The Ohio month-to-month rental agreement or “tenancy at will,” allows a person (“tenant”) to rent an apartment or property from a property owner (“landlord”) on a month to month basis for a fee. This document has no end date but enables either party to alter or terminate the agreement monthly.
A month-to-month lease is an option that gives the two parties in the agreement a bit more flexibility. It will allow the tenant to move out of the unit with very little notice, which means they will not be tied down to the constraints of a long, fixed-term lease. The landlord will have the flexibility to change the rent more often. Also, if a tenant is not someone that they want to live in the unit, they will simply need to give a 30-day notice to the tenant to make them vacate the property. No reason will need to be given one the first month has passed.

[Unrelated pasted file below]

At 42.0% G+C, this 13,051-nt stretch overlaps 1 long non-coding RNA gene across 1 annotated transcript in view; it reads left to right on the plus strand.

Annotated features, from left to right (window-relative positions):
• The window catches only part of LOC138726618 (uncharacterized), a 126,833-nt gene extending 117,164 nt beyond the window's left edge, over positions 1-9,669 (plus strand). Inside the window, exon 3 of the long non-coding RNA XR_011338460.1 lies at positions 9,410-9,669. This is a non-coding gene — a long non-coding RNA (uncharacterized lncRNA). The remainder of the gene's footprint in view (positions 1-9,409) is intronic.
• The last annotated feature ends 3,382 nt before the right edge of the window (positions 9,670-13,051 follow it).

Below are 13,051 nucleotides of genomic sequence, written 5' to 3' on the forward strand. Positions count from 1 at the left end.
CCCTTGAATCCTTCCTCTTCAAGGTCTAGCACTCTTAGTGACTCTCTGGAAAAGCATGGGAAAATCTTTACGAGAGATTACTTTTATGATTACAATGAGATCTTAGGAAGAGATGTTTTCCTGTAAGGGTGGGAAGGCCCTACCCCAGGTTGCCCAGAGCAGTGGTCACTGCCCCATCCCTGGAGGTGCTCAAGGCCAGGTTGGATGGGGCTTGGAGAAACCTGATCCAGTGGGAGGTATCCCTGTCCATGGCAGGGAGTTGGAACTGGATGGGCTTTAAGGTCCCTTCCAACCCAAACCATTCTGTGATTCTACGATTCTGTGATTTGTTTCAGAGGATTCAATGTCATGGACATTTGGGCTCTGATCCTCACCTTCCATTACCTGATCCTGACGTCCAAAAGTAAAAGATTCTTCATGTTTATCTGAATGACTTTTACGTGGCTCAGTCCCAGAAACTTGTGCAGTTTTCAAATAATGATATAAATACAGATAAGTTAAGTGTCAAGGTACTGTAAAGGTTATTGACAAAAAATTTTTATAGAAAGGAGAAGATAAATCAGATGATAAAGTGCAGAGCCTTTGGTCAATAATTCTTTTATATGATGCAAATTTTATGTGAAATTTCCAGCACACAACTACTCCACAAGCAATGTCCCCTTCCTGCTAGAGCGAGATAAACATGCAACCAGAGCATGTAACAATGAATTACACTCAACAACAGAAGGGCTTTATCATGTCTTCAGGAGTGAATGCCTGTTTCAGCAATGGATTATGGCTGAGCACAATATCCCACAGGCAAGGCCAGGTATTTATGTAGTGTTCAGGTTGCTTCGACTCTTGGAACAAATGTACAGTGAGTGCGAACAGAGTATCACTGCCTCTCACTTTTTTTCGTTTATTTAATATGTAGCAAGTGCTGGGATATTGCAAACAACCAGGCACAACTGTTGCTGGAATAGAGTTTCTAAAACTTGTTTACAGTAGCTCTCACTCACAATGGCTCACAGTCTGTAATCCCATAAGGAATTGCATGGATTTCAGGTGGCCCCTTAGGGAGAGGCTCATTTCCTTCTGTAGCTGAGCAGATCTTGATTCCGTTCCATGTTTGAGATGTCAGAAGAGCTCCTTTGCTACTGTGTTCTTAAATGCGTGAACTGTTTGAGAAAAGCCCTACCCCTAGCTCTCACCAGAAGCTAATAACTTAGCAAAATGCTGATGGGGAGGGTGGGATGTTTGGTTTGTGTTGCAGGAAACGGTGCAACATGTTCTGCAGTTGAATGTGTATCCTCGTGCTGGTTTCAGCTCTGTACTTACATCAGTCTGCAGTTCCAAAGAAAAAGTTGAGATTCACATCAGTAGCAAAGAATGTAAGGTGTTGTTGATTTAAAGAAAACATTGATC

Ohio Requirements for a Month-to-Month Lease Termination
In the state, the landlord and the tenant can end a month-to-month rental agreement; they have to provide the other party with sufficient notice that they will be vacating the property at a specific time. For both the tenant and the landlord, Ohio required them to provide a 30-day notice to the other party. This should provide the tenant time to find a new place to live and the landlord time to search for a new tenant to fill the vacancy.
Raising the Rent in Ohio
In this state, there is not a specific statute that is set to determine the amount of notice that a landlord should give when they are going to raise the rent. All they need to do is provide the tenant with reasonable notice, so most landlords within the state tend to provide a 30-day notice to the tenant so that there are no issues in the tenant/landlord relationship. There is not a statute for how often the rent can be raised or by how much, so these things will be up to the landlord’s discretion.